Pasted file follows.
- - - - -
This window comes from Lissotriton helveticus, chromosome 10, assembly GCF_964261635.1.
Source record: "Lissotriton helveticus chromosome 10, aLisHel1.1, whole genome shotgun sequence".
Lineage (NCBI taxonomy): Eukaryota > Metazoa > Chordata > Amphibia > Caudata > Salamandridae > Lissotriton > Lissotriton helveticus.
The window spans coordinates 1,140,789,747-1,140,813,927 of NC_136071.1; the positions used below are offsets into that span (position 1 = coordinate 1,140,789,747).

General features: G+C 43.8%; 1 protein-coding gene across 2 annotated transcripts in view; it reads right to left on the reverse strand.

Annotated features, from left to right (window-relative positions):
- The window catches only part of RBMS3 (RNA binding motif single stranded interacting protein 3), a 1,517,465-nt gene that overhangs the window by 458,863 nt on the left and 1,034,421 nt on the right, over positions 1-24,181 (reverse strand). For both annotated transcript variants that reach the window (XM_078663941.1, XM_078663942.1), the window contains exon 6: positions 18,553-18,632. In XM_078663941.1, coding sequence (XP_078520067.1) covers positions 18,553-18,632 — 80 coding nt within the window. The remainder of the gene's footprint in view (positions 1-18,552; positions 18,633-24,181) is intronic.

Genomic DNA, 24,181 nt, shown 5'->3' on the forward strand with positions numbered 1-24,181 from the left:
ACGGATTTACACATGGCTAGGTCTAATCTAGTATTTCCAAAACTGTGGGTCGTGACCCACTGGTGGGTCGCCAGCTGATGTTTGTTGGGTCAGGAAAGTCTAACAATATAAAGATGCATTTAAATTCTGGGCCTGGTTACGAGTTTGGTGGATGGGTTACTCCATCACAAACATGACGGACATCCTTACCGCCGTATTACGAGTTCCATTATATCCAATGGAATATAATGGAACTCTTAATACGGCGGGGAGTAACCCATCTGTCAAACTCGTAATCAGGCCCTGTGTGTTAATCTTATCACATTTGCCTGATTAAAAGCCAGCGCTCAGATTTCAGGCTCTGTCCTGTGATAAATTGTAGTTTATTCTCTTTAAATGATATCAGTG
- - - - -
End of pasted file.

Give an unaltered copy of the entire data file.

This window comes from Lissotriton helveticus, chromosome 10, assembly GCF_964261635.1.
Source record: "Lissotriton helveticus chromosome 10, aLisHel1.1, whole genome shotgun sequence".
Lineage (NCBI taxonomy): Eukaryota > Metazoa > Chordata > Amphibia > Caudata > Salamandridae > Lissotriton > Lissotriton helveticus.
The window spans coordinates 1,140,789,747-1,140,813,927 of NC_136071.1; the positions used below are offsets into that span (position 1 = coordinate 1,140,789,747).

General features: G+C 43.8%; 1 protein-coding gene across 2 annotated transcripts in view; it reads right to left on the reverse strand.

Annotated features, from left to right (window-relative positions):
- The window catches only part of RBMS3 (RNA binding motif single stranded interacting protein 3), a 1,517,465-nt gene that overhangs the window by 458,863 nt on the left and 1,034,421 nt on the right, over positions 1-24,181 (reverse strand). For both annotated transcript variants that reach the window (XM_078663941.1, XM_078663942.1), the window contains exon 6: positions 18,553-18,632. In XM_078663941.1, coding sequence (XP_078520067.1) covers positions 18,553-18,632 — 80 coding nt within the window. The remainder of the gene's footprint in view (positions 1-18,552; positions 18,633-24,181) is intronic.

Genomic DNA, 24,181 nt, shown 5'->3' on the forward strand with positions numbered 1-24,181 from the left:
ACGGATTTACACATGGCTAGGTCTAATCTAGTATTTCCAAAACTGTGGGTCGTGACCCACTGGTGGGTCGCCAGCTGATGTTTGTTGGGTCAGGAAAGTCTAACAATATAAAGATGCATTTAAATTCTGGGCCTGGTTACGAGTTTGGTGGATGGGTTACTCCATCACAAACATGACGGACATCCTTACCGCCGTATTACGAGTTCCATTATATCCAATGGAATATAATGGAACTCTTAATACGGCGGGGAGTAACCCATCTGTCAAACTCGTAATCAGGCCCTGTGTGTTAATCTTATCACATTTGCCTGATTAAAAGCCAGCGCTCAGATTTCAGGCTCTGTCCTGTGATAAATTGTAGTTTATTCTCTTTAAATGATATCAGTG